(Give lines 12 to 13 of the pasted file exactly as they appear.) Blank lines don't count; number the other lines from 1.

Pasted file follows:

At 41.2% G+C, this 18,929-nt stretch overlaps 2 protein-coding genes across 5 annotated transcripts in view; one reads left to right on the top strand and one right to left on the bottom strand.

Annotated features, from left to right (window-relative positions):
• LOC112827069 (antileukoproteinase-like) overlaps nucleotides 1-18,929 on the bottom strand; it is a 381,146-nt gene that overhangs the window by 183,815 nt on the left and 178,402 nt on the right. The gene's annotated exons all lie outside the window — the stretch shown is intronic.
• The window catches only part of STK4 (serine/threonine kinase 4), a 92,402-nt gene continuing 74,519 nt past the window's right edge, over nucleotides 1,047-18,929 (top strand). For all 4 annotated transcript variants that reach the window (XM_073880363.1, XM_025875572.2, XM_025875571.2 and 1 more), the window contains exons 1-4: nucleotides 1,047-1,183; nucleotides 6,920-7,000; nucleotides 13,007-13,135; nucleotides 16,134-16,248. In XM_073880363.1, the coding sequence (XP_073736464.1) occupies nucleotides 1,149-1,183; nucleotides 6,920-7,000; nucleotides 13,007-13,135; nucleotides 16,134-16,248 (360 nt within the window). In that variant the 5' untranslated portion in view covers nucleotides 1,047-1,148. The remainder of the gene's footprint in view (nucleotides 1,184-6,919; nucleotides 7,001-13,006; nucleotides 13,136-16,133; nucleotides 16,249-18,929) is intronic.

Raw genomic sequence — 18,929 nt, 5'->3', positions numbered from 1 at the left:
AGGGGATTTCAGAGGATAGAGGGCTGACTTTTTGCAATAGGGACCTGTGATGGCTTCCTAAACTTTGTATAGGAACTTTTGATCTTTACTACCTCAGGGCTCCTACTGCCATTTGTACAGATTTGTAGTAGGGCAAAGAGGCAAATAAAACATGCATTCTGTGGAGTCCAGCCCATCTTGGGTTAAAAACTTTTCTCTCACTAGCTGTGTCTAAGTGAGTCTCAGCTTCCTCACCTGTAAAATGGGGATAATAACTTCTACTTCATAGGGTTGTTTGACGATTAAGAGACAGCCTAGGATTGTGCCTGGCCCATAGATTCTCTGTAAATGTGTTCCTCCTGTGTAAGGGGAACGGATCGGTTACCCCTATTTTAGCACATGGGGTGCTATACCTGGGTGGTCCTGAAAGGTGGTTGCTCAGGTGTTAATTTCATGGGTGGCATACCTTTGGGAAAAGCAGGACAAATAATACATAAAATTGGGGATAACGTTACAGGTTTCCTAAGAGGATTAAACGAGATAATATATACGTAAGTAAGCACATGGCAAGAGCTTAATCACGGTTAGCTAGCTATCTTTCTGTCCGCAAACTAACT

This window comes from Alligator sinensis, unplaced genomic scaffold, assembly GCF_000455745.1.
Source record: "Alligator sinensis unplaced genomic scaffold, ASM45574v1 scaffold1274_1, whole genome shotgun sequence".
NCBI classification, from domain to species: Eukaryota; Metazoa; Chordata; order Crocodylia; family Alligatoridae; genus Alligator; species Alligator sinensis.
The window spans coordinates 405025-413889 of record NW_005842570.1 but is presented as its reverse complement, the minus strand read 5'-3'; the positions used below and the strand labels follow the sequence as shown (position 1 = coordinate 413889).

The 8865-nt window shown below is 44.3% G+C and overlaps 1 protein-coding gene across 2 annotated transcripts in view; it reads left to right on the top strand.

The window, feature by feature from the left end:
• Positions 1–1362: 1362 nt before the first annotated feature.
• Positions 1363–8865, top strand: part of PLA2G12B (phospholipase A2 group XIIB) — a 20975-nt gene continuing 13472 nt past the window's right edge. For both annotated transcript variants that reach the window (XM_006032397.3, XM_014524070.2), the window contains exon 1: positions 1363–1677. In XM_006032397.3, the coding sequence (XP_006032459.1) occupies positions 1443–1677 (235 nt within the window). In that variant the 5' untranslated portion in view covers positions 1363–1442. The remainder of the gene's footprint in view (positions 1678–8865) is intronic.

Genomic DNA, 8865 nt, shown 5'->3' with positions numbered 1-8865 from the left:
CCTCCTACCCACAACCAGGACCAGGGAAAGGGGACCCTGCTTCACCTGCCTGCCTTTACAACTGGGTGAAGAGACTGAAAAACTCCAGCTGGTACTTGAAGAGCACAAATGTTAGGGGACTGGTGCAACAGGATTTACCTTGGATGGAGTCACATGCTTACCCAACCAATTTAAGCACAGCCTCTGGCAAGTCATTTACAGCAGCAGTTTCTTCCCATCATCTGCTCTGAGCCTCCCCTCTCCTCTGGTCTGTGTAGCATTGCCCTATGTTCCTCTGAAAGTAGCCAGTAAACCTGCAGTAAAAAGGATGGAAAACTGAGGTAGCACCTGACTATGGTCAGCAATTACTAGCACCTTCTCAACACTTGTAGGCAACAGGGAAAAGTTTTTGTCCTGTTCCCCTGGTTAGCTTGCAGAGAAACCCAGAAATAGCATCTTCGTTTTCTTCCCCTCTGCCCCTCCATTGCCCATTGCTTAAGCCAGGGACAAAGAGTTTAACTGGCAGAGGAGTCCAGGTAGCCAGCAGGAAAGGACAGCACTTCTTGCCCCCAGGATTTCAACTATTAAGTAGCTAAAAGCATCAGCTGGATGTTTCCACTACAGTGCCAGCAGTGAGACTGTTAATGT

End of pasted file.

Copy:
The window, feature by feature from the left end:
• Positions 1–1362: 1362 nt before the first annotated feature.